Located in tropical areas at low altitudes, savannas are stable ecosystems, some wet and some dry consisting of vast grasslands with scattered trees and shrubs. They occur on a wide range of soil types and in extremes of climate. There is no simple or single factor that determines if a given site will be a savanna, but some factors seem to play important roles in their formation.
Savannas typically experience a rather prolonged dry season. One theory behind savanna formation is that wet forest species are unable to withstand the dry season, and thus savanna, rather than rain forest, is favored on the site. Savannas experience an annual rainfall of between 1,000 and 2,000 millimeters, most of it falling in a five- to eight-month wet season. Though plenty of rain may fall on a savanna during the year, for at least part of the year little does, creating the drought stress ultimately favoring grasses. Such conditions prevail throughout much of northern South America and Cuba, but many Central American savannas as well as coastal areas of Brazil and the island of Trinidad do not fit this pattern. In these areas, rainfall per month exceeds that in the above definition, so other factors must contribute to savanna formation.
In many characteristics, savanna soils are similar to those of some rain forests, though more extreme. For example, savanna soils, like many rain forest soils, are typically oxisols (dominated by certain oxide minerals) and ultisols (soils containing no calcium carbonate), with a high acidity and notably low concentrations of such minerals as phosphorus, calcium, magnesium, and potassium, while aluminum levels are high. Some savannas occur on wet, waterlogged soils; others on dry, sandy, well-drained soils. This may seem contradictory, but it only means that extreme soil conditions, either too wet or too dry for forests, are satisfactory for savannas. More moderate conditions support moist forests.
Waterlogged soils occur in areas that are flat or have poor drainage. These soils usually contain large amounts of clay and easily become water saturated. Air cannot penetrate between the soil particles, making the soil oxygen-poor. By contrast, dry soils are sandy and porous, their coarse textures permitting water to drain rapidly. Sandy soils are prone to the leaching of nutrients and minerals and so tend to be nutritionally poor. Though most savannas are found on sites with poor soils (because of either moisture conditions or nutrient levels of both), poor soils can and do support lush rain forest.
Most savannas probably experience mild fires frequently and major burns every two years or so. Many savanna and dry-forest plant species are called pyrophytes, meaning they are adapted in various ways to withstand occasional burning. Frequent fire is a factor to which rain forest species seem unable to adapt, although ancient charcoal remains from Amazon forest soils dating prior to the arrival of humans suggest that moist forests also occasionally burn. Experiments suggest that if fire did not occur in savannas in the Americas, species composition would change significantly. When burning occurs, it prevents competition among plant species from progressing to the point where some species exclude others, reducing the overall diversity of the ecosystem. But in experimental areas protected from fire, a few perennial grass species eventually come to dominate, outcompeting all others. Evidence from other studies suggests that exclusion of fire results in markedly decreased plant-species richness, often with an increase in tree density. There is generally little doubt that fire is a significant factor in maintaining savanna, certainly in most regions.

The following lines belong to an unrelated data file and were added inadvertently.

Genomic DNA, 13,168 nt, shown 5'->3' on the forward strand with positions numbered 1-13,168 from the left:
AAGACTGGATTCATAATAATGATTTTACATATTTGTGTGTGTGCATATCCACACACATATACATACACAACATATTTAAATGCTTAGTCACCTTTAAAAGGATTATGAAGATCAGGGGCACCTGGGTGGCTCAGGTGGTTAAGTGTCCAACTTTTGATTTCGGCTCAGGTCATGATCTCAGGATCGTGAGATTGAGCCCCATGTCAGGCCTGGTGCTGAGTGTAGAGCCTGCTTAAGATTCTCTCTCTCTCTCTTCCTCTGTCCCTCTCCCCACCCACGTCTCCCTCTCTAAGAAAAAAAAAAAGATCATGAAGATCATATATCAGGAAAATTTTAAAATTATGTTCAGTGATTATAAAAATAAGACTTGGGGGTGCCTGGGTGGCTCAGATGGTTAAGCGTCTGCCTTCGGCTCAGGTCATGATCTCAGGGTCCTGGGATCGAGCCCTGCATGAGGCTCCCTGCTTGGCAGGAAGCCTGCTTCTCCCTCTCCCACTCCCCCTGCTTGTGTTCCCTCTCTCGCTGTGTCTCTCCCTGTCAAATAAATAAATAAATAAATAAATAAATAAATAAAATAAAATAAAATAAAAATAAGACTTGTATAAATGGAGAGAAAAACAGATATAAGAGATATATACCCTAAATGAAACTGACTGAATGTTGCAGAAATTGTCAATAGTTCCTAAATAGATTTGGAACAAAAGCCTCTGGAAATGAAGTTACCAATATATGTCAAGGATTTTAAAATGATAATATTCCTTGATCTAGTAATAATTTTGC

On certain sites, particularly in South America, savanna formation seems related to frequent cutting and burning of moist forests for pastureland. Increase in pastureland and subsequent overgrazing have resulted in an expansion of savanna. The thin thin upper layer of humus (decayed organic matter) is destroyed by cutting and burning. Humus is necessary for rapid decomposition of leaves by bacteria and fungi and for recycling by surface roots. Once the humus layer disappears, nutrients cannot be recycled and leach from the soil, converting soil from fertile to infertile and making it suitable only for savanna vegetation. Forests on white, sandy soil are most susceptible to permanent alteration.
坐落于低纬度的热带地区，稀树大草原是稳定的生态系统，一些潮湿，而另一些则干旱。它们由大面积的草地和零星的灌木或乔木组成。它们适应极宽泛的土壤类型和各种极端气候条件。决定一个地区是稀树草原的因素既不简单也非单一，但有一些因素在其形成过程中扮有重要角色。 稀树草原通常有很长的一段旱季。一种稀树草原形成的理论认为潮湿森林不能忍受这种旱季，因此在该地区就形成了稀树草原而不是雨林。稀树草原每年降雨量介于1000mm到2000mm，绝大部分降落在5-8个月的雨季。尽管一年降雨充沛，但至少有一半的时间很少下雨，干旱的压力更倾向于形成草原。这种情况发生在北美和古巴的大部分地区。但是美洲中部、巴西海岸地区和特立尼达和多巴哥共和国的岛屿上的稀树草原则不是这种情况。这些地区每个月的降雨都超过了上述定义，因此是其他因素导致稀树草原的形成。 稀树草原土壤的很多特征和雨林相似，只是更加极端。例如，稀树草原土壤，与雨林土壤相似，都是氧化物（大部分是某种氧化物矿物）和极育土（没有碳酸钙的土壤），酸性很强，但像磷、钙、镁和钾等矿物含量很少，而铝的含量很高。一些稀树草原土壤潮湿，而另一些则干燥、砂质、排水性好。这可能相互矛盾，但都是很极端的土壤条件，要么太潮湿要么太干燥，因而不能形成雨林而是稀树草原。潮湿的雨林需要更加温和的条件。 浸满水的土壤一般位于平坦或排水极差的地区。这种土壤粘土含量一般很高，很容易饱和水。空气不能从土壤颗粒间穿过，因此土壤变成缺氧环境。相反，干旱的土壤都是砂质和多孔的，他们粗糙的性质使得水分很快就排出了。砂质土壤更容易遗失营养和矿物质，因此比较贫瘠。虽然绝大部分稀树草原土壤贫瘠（要么是水分少，要么是营养水平低），但是贫瘠土壤可以也已经支撑过茂密的雨林。 大部分稀树草原很可能经常有较小的野火，并大约每隔一年都会有一场大火。很多稀树草原和干旱森林的物种都称作防火物种，因为他们进化出各种方式以忍受间歇的野火。频繁的野火也是一个雨林物种无法适应的因素，尽管人类到达前亚马逊雨林的古老木炭遗迹表明潮湿的森林也时常有火灾。实验表明如果美国的稀树草原没有野火，则其物种组成将发生剧烈变化。燃烧可阻止植物物种间的竞争以防止某一物种将其他物种灭绝，进而减少了整个生态系统的多样性。其他研究的证据表明如果没有野火，植物物种的丰富程度将降低，乔木的密度将增加。很少有人怀疑野火是保持绝大部分稀树草原的一个重要因素。 在特定区域，尤其是南美，稀树草原的形成可能跟频繁的砍伐和燃烧森林以便形成牧场有关。牧场和随后的过度放牧的增加可导致稀树草原的扩张。腐殖质的表层（腐烂的有机物）被砍伐和燃烧破坏了。腐殖质是细菌或真菌分解树叶以便根系再度吸收的必要条件。一旦腐殖质被破坏，营养物质就不能循环利用，而从土壤流失了，因此土壤将变得贫瘠，只能适应稀树草原了。白色砂质土壤上的森林最容易遭受永久的改变。